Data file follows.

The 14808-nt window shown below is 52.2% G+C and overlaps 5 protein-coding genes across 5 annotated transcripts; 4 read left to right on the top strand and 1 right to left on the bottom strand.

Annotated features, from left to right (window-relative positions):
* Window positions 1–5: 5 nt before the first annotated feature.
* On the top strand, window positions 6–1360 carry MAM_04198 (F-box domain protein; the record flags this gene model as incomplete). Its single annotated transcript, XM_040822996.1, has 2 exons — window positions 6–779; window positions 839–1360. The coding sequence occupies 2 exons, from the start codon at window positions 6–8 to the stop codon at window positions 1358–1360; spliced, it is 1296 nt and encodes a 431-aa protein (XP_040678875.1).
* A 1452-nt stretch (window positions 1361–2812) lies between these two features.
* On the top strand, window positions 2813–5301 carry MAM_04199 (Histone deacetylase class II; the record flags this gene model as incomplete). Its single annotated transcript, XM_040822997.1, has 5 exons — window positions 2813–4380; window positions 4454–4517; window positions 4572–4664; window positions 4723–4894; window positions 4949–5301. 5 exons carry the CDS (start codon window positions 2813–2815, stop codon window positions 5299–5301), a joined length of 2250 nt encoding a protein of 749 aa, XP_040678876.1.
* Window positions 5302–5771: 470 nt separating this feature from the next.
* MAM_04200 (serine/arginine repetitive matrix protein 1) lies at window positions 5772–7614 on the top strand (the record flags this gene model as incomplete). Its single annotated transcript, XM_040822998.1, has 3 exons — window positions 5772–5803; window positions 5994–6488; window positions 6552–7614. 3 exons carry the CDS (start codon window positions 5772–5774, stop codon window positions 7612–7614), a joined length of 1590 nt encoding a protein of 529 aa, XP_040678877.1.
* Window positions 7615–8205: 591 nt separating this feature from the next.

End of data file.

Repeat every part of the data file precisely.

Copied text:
The 14808-nt window shown below is 52.2% G+C and overlaps 5 protein-coding genes across 5 annotated transcripts; 4 read left to right on the top strand and 1 right to left on the bottom strand.

Annotated features, from left to right (window-relative positions):
* Window positions 1–5: 5 nt before the first annotated feature.
* On the top strand, window positions 6–1360 carry MAM_04198 (F-box domain protein; the record flags this gene model as incomplete). Its single annotated transcript, XM_040822996.1, has 2 exons — window positions 6–779; window positions 839–1360. The coding sequence occupies 2 exons, from the start codon at window positions 6–8 to the stop codon at window positions 1358–1360; spliced, it is 1296 nt and encodes a 431-aa protein (XP_040678875.1).
* A 1452-nt stretch (window positions 1361–2812) lies between these two features.
* On the top strand, window positions 2813–5301 carry MAM_04199 (Histone deacetylase class II; the record flags this gene model as incomplete). Its single annotated transcript, XM_040822997.1, has 5 exons — window positions 2813–4380; window positions 4454–4517; window positions 4572–4664; window positions 4723–4894; window positions 4949–5301. 5 exons carry the CDS (start codon window positions 2813–2815, stop codon window positions 5299–5301), a joined length of 2250 nt encoding a protein of 749 aa, XP_040678876.1.
* Window positions 5302–5771: 470 nt separating this feature from the next.
* MAM_04200 (serine/arginine repetitive matrix protein 1) lies at window positions 5772–7614 on the top strand (the record flags this gene model as incomplete). Its single annotated transcript, XM_040822998.1, has 3 exons — window positions 5772–5803; window positions 5994–6488; window positions 6552–7614. 3 exons carry the CDS (start codon window positions 5772–5774, stop codon window positions 7612–7614), a joined length of 1590 nt encoding a protein of 529 aa, XP_040678877.1.
* Window positions 7615–8205: 591 nt separating this feature from the next.